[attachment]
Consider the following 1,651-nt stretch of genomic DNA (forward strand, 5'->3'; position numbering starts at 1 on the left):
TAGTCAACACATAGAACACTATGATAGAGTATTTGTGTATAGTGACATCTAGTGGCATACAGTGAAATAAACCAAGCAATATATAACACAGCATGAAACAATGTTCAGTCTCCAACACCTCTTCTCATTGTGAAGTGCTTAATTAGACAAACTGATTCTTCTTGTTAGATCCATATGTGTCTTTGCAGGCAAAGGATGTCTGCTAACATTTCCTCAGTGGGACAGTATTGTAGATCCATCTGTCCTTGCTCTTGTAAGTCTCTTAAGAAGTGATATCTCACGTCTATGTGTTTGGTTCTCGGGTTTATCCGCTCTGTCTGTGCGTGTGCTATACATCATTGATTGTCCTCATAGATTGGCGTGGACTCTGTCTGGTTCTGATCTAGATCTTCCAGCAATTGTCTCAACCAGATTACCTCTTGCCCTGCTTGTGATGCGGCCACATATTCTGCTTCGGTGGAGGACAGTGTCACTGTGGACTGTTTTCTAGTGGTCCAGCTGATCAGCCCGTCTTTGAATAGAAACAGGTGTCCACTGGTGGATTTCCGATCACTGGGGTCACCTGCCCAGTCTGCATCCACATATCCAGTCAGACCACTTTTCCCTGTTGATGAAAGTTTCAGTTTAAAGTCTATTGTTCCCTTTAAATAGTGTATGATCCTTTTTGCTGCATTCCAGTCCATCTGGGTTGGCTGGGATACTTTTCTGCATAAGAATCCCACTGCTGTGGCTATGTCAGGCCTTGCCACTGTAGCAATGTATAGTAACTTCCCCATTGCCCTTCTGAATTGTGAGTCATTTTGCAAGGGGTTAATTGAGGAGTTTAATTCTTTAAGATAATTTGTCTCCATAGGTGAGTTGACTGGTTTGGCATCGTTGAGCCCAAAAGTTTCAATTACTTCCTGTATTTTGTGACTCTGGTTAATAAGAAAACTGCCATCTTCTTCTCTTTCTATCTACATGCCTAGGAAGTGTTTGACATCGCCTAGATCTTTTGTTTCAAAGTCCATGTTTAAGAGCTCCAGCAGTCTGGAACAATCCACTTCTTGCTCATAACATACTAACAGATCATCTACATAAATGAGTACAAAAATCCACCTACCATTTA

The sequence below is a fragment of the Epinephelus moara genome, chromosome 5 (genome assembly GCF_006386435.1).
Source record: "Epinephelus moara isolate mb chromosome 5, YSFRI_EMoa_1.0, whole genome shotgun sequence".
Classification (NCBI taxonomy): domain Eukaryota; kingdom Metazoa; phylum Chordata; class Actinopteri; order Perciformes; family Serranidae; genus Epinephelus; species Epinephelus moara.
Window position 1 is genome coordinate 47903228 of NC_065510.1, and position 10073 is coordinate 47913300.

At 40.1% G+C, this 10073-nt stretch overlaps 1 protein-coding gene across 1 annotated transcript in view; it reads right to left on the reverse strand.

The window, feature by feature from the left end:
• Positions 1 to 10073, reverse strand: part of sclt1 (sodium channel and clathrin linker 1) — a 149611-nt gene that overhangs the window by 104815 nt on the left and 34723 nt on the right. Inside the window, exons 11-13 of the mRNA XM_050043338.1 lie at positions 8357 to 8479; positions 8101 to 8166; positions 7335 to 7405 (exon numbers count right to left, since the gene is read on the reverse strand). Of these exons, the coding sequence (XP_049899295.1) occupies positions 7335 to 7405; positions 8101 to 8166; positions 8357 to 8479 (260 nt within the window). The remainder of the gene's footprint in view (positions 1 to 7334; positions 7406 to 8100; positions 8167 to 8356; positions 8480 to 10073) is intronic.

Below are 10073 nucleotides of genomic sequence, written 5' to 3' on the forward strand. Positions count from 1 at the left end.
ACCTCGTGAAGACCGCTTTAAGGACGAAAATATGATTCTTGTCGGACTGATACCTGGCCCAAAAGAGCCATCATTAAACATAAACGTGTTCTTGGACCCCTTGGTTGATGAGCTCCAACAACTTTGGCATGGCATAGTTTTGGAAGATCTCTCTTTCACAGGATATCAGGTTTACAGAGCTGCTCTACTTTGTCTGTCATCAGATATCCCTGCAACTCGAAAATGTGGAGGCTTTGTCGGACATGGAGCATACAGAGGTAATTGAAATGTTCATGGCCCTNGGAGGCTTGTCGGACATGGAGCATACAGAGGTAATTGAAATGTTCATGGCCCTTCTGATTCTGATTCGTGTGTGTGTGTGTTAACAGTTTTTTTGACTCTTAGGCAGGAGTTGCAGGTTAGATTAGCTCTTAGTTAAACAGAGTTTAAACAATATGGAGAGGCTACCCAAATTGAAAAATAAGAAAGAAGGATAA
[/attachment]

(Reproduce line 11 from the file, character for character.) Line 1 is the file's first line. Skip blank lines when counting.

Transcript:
ACCTCGTGAAGACCGCTTTAAGGACGAAAATATGATTCTTGTCGGACTGATACCTGGCCCAAAAGAGCCATCATTAAACATAAACGTGTTCTTGGACCCCTTGGTTGATGAGCTCCAACAACTTTGGCATGGCATAGTTTTGGAAGATCTCTCTTTCACAGGATATCAGGTTTACAGAGCTGCTCTACTTTGTCTGTCATCAGATATCCCTGCAACTCGAAAATGTGGAGGCTTTGTCGGACATGGAGCATACAGAGGTAATTGAAATGTTCATGGCCCTNGGAGGCTTGTCGGACATGGAGCATACAGAGGTAATTGAAATGTTCATGGCCCTTCTGATTCTGATTCGTGTGTGTGTGTGTTAACAGTTTTTTTGACTCTTAGGCAGGAGTTGCAGGTTAGATTAGCTCTTAGTTAAACAGAGTTTAAACAATATGGAGAGGCTACCCAAATTGAAAAATAAGAAAGAAGGATAA